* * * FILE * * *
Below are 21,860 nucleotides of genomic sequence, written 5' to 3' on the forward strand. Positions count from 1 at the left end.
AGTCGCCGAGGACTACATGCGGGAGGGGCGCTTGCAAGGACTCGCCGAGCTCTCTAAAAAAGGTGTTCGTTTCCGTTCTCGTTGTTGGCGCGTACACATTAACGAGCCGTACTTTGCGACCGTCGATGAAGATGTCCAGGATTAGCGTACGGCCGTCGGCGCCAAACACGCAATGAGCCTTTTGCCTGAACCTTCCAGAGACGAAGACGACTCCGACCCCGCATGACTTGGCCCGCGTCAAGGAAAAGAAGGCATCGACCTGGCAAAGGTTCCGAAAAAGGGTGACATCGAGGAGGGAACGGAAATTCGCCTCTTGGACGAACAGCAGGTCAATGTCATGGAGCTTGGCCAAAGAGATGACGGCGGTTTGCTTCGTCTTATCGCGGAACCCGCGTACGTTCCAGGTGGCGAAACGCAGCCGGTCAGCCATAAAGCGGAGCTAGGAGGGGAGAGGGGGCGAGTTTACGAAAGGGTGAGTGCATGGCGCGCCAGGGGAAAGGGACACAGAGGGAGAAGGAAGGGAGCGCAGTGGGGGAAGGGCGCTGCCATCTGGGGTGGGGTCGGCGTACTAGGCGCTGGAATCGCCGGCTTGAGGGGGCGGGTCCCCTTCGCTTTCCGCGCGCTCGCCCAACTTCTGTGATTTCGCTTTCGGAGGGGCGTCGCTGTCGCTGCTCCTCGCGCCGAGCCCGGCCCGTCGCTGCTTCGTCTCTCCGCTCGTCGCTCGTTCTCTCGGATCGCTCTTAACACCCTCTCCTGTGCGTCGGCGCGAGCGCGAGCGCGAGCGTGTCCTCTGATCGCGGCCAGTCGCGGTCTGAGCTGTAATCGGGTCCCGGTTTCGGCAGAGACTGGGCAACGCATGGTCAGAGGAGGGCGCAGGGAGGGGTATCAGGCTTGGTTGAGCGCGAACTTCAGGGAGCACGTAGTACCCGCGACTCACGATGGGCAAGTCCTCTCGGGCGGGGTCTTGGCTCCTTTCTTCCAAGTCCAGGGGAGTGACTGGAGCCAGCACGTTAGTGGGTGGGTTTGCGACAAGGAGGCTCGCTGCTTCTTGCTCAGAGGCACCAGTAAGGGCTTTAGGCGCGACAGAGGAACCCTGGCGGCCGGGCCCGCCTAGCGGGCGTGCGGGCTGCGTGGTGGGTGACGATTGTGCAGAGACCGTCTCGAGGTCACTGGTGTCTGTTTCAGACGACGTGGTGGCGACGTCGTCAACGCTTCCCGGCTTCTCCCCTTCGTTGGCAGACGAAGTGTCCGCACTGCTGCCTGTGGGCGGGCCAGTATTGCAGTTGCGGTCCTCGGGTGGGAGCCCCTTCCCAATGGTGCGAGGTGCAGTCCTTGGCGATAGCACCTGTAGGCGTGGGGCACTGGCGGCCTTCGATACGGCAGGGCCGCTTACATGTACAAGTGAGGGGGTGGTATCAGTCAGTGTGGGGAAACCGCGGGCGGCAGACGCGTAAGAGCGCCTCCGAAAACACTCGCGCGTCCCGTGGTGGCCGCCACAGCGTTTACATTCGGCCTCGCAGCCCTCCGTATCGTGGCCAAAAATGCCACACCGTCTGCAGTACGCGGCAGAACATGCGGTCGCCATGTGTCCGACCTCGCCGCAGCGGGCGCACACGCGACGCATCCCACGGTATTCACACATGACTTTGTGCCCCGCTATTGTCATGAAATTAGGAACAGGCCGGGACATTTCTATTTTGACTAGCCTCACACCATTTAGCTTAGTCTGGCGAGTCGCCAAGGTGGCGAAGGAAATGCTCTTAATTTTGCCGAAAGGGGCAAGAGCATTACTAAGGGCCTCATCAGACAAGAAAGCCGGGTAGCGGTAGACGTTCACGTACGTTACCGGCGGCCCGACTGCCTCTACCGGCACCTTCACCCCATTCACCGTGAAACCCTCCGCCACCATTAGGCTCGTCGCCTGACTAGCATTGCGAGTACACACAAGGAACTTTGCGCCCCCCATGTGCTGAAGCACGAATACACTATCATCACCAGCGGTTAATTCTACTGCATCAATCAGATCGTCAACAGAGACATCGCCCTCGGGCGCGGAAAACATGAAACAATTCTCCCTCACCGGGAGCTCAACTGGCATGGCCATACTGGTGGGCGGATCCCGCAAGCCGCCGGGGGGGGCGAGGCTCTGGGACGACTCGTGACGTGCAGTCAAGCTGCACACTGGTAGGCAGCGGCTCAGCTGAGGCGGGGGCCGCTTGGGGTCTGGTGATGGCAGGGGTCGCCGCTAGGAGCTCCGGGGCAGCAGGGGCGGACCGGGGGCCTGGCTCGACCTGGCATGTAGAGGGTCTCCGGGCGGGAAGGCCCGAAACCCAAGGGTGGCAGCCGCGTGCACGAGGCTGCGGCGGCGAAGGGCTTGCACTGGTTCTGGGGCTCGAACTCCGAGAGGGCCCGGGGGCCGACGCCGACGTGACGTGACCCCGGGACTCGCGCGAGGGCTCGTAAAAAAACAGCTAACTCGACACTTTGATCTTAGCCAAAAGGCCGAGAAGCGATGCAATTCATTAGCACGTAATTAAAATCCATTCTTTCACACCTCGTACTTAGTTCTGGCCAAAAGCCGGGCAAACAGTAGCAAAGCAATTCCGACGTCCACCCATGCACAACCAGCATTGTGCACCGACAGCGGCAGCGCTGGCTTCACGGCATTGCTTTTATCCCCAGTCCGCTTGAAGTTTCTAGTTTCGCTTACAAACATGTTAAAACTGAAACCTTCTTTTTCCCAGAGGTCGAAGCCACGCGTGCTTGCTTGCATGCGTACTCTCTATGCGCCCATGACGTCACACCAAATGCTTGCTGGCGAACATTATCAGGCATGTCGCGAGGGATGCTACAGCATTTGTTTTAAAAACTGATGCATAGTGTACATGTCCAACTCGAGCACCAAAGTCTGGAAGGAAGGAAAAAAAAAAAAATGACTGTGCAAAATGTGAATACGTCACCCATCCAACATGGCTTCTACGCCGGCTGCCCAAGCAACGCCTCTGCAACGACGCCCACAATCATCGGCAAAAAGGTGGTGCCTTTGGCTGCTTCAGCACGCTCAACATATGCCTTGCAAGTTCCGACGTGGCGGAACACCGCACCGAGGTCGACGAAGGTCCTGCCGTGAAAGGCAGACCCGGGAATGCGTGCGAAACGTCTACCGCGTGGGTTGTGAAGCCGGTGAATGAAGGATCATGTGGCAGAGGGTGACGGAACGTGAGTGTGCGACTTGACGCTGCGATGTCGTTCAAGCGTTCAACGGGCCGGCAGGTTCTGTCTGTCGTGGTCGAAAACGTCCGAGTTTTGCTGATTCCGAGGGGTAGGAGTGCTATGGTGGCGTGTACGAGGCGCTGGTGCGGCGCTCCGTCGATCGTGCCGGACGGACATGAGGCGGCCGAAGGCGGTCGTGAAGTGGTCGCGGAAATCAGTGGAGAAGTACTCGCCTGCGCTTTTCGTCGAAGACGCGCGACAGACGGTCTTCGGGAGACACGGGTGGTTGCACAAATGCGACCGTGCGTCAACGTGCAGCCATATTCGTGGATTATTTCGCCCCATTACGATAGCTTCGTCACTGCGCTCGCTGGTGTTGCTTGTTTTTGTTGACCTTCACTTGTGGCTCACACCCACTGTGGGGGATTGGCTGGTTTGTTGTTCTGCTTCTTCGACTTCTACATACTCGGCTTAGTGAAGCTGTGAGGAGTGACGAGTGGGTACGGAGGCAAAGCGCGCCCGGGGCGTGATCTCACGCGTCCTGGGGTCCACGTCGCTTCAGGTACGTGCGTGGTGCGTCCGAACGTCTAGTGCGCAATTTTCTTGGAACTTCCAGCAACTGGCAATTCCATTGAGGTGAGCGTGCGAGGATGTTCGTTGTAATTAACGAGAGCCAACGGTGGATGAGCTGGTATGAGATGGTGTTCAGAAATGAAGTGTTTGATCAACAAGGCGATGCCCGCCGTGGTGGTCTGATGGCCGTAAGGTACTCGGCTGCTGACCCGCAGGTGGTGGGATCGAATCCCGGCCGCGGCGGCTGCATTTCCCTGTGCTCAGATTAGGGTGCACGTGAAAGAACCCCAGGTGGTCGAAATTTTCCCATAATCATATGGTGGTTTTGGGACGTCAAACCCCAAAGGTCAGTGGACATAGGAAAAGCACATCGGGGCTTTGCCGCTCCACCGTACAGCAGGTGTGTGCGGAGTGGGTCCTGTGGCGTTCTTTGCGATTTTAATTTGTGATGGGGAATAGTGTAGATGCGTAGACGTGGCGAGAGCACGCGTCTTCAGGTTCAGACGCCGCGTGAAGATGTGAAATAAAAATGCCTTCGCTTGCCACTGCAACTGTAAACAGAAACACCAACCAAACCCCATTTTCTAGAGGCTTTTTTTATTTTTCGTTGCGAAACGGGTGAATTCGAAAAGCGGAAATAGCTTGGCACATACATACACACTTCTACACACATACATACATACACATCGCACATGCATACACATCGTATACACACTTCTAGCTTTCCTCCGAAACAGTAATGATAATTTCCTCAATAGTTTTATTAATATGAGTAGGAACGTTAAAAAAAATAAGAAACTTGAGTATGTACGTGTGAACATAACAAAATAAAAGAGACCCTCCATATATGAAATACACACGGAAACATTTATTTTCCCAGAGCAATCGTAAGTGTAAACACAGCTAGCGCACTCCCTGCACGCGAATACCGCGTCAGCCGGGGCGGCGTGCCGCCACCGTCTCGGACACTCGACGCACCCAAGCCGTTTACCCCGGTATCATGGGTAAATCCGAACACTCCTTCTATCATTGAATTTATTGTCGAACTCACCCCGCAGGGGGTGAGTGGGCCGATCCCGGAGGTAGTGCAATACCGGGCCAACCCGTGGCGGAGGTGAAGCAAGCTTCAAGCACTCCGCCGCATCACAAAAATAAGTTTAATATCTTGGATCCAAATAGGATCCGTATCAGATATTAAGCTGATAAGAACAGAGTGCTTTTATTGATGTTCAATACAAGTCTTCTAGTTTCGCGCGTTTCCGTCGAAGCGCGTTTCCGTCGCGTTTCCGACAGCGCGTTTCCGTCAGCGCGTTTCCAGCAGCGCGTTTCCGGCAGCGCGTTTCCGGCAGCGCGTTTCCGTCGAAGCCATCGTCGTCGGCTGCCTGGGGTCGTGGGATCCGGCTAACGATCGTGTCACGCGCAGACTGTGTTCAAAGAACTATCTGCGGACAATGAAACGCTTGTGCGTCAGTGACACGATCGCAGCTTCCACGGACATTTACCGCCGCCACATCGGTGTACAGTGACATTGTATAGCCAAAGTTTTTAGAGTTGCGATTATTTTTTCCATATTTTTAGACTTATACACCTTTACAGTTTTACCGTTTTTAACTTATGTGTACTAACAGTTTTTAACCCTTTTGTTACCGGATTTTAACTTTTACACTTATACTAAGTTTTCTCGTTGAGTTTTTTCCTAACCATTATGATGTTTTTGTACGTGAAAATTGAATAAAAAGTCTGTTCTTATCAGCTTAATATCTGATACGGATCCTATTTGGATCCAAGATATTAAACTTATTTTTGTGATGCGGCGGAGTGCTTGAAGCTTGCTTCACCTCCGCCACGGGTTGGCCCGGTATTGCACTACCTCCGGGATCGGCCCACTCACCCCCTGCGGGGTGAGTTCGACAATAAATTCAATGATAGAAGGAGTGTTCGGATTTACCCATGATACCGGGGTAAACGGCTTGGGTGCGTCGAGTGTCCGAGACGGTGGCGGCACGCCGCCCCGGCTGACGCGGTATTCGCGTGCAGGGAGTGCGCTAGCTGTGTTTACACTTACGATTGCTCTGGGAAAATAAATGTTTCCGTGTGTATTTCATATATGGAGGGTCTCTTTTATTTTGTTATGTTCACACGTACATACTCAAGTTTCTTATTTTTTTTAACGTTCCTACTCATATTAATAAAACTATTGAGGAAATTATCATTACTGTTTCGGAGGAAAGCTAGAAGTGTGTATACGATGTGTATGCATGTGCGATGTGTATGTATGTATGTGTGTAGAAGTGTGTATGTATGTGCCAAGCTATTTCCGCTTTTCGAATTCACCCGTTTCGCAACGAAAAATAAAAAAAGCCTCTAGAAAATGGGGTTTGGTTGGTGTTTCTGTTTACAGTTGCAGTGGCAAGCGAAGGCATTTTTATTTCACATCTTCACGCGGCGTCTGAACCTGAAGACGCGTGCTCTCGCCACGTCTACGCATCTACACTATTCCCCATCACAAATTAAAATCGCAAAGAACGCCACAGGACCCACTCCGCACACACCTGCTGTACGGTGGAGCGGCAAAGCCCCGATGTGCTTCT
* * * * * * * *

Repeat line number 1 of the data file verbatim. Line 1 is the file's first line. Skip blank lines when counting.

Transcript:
Below are 21,860 nucleotides of genomic sequence, written 5' to 3' on the forward strand. Positions count from 1 at the left end.